After yesterday’s unprepossessing and prosaically named Kavalan Single Malt here is another that is at least more extravagantly named. “King Car”, it turns out, is the name of the conglomerate that owns the distillery. As to whether “Conductor” is meant to call up an image of a man in a penguin suit in front of an orchestra or someone selling tickets on a bus, I don’t know but it’s a good job this conglomerate has an evocative name; though it would also be fun to drink a whisky named Taiwan Heavy Industries Limited or similar. But enough meaningless chit-chat. On to the whisky.
The website is no more forthcoming with details about how this is made than they are with the regular Single Malt, but it is distinguished from the other by at least a higher abv: this is at 46%.
Kavalan King Car Conductor (46%; from a purchased sample)
Nose: More spirity and less fruity than the Single Malt. I know this is also a single malt but there’s something grainy about this, or at least plasticky. With more time some fruit does emerge–some citrus, some apricot–along with some hints of honey but it’s all quite restrained. It does get a little richer with time and there’s some polished wood too now. Water expands the apricot and there’s something a little more musky there too now; a hint of ripe pineapple too perhaps.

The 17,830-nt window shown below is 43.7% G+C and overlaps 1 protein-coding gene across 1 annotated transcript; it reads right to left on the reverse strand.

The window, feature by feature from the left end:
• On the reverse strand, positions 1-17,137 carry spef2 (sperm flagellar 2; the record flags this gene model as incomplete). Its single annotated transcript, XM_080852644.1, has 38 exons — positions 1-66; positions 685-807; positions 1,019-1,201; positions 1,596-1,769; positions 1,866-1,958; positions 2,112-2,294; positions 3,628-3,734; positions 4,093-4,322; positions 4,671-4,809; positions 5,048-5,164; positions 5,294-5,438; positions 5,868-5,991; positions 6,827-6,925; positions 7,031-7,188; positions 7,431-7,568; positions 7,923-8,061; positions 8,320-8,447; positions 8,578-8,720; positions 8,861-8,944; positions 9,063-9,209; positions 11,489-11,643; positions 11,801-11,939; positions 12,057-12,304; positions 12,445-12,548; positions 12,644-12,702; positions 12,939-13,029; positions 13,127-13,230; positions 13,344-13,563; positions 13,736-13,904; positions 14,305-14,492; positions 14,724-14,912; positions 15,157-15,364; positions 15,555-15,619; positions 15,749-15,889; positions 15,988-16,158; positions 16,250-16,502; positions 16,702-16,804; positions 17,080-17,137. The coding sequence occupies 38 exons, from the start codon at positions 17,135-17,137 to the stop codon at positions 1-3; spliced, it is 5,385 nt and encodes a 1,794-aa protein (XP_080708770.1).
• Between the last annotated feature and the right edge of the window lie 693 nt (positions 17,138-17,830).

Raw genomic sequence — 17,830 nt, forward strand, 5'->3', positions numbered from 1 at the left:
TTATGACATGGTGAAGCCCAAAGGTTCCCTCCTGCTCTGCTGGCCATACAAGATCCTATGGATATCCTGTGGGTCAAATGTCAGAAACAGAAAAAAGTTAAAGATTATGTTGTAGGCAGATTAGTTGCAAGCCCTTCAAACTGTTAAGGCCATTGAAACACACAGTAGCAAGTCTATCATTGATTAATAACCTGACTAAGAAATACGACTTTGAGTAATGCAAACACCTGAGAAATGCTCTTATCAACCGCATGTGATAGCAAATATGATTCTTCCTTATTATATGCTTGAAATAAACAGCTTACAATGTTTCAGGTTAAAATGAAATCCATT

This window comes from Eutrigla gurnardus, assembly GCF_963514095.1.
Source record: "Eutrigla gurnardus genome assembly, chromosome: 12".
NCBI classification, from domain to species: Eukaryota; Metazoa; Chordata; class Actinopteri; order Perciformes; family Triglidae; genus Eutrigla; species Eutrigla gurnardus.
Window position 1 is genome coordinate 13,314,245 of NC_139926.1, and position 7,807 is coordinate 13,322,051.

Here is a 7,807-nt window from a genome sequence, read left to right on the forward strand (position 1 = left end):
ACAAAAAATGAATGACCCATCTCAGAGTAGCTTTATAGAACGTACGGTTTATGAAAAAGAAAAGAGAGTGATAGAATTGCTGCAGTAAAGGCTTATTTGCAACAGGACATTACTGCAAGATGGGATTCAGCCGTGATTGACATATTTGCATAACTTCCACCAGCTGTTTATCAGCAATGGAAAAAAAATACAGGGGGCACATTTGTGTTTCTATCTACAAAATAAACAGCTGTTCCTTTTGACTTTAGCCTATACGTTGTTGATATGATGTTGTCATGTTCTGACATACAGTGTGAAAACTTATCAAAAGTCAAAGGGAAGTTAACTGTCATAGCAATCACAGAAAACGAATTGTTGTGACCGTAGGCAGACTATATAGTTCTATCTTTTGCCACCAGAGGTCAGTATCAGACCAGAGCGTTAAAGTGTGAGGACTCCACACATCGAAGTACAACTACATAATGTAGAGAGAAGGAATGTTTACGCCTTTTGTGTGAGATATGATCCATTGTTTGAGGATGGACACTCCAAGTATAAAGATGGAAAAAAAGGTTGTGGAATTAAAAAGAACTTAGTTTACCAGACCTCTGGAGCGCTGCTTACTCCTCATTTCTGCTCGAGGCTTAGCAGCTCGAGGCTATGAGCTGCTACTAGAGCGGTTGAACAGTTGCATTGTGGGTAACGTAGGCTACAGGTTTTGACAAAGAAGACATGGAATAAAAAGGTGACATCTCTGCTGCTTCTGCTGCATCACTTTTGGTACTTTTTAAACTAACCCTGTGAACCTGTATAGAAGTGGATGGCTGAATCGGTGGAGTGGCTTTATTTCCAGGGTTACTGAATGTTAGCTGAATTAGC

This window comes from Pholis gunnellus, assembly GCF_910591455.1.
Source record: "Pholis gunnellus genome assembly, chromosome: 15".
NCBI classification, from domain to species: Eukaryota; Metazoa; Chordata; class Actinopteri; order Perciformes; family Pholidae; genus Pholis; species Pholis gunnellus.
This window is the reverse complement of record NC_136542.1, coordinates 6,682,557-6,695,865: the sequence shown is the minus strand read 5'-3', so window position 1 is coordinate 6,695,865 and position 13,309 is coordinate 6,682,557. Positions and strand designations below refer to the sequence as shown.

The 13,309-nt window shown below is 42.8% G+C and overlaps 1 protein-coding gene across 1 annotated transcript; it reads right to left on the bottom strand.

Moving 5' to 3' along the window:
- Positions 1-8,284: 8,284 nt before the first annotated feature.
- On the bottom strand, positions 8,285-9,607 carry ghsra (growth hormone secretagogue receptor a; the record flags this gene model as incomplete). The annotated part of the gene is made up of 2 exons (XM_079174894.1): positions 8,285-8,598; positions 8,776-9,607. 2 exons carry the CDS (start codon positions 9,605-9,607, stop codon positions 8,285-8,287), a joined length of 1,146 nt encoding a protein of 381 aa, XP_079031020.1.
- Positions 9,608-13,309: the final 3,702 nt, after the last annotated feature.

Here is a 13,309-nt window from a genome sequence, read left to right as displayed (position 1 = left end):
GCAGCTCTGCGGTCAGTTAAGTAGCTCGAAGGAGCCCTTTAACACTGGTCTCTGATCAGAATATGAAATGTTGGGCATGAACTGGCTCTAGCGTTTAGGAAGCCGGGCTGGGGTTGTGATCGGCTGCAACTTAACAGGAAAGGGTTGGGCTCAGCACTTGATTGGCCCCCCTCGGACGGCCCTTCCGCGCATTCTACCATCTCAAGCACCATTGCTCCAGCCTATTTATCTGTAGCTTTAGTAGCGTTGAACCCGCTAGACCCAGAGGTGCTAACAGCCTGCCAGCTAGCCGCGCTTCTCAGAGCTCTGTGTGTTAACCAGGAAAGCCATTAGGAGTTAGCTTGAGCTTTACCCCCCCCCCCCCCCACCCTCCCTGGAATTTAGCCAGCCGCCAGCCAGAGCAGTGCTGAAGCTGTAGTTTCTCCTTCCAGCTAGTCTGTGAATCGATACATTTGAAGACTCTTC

Palate: Not spirity on the palate. Orange peel and apricot along with a nice malty roundness make the first impression and then there’s some honey and that polished wood. The wood gets a little more assertive on the second sip and now there’s more spice as well (cinnamon). A darker, richer sweetness later but nothing very interesting. Again, as with the Single Malt, a metallic note does get more prominent with time. Water doesn’t do very much.
Finish: Medium. Not a tremendous amount of development. The spicy/woody notes from the tail end of the palate hang on and get a little bit peppery too. Gets sweeter with time and water.
Comments: Unlike the Single Malt this one started out unpromisingly on the nose but then got a lot better. I hate to engage in regional profiling but there is something here that is reminiscent of the Yamazaki 12. On the whole, though, even at its best this is a little generic. I’d happily drink it though in the absence of anything better and if properly priced it would be a worthy competitor for the Aberlour 12 and the younger Glenrothes and similar.
Rating: 82 points.